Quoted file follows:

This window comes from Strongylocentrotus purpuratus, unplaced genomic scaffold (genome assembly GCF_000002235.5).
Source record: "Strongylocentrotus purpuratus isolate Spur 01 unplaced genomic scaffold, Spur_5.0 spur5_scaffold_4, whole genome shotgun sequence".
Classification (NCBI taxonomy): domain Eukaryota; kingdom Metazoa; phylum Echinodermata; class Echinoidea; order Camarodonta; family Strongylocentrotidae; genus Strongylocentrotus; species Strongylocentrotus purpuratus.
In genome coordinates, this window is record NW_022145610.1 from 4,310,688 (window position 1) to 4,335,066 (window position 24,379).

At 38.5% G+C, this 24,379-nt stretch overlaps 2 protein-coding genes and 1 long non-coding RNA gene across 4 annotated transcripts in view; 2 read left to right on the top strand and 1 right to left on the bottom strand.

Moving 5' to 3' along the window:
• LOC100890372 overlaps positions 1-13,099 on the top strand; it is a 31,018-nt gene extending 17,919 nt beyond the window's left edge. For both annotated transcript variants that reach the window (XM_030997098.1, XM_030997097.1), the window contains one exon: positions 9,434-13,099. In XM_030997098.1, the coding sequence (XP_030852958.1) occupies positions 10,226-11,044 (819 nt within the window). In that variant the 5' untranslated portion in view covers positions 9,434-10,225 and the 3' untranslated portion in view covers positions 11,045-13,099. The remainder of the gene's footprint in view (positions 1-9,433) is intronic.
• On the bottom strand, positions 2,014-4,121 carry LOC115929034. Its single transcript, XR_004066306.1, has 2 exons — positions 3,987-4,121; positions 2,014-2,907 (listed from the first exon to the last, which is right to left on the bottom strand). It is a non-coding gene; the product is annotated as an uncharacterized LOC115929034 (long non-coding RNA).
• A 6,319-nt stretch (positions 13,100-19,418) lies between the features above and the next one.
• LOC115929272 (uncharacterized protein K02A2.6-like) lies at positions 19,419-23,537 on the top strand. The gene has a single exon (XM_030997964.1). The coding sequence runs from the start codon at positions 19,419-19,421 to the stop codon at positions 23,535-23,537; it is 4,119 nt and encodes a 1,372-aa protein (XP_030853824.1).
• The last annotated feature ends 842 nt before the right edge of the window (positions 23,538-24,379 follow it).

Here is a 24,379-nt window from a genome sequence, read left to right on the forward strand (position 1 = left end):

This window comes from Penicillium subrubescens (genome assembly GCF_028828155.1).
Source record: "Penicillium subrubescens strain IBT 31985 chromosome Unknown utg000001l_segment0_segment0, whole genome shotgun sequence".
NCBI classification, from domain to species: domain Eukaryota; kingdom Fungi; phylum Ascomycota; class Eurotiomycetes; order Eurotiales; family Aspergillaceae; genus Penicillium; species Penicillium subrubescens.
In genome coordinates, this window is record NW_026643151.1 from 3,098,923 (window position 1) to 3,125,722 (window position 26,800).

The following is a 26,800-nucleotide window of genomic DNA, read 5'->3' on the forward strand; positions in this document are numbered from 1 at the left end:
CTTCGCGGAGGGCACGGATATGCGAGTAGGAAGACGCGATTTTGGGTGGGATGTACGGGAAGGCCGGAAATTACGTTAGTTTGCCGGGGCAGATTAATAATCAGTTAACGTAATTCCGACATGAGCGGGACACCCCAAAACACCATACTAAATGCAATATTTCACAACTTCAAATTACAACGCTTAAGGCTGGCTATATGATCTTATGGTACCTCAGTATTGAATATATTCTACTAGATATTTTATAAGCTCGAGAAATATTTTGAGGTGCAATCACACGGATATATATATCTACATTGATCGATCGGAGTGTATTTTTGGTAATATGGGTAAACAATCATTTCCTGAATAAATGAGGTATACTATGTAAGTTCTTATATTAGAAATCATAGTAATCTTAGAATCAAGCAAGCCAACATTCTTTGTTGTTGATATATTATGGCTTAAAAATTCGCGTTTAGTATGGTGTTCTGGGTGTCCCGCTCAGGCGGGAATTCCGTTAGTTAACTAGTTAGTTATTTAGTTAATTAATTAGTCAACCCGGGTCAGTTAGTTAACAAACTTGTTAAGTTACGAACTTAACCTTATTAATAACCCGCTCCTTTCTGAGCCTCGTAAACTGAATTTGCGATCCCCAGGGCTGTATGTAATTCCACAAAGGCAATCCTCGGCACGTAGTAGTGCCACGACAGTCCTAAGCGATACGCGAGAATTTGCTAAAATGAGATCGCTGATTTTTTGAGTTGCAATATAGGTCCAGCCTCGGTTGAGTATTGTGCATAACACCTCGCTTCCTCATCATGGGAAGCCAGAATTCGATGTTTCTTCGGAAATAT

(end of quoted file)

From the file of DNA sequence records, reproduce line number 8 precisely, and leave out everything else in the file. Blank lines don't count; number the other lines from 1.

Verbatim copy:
• On the bottom strand, positions 2,014-4,121 carry LOC115929034. Its single transcript, XR_004066306.1, has 2 exons — positions 3,987-4,121; positions 2,014-2,907 (listed from the first exon to the last, which is right to left on the bottom strand). It is a non-coding gene; the product is annotated as an uncharacterized LOC115929034 (long non-coding RNA).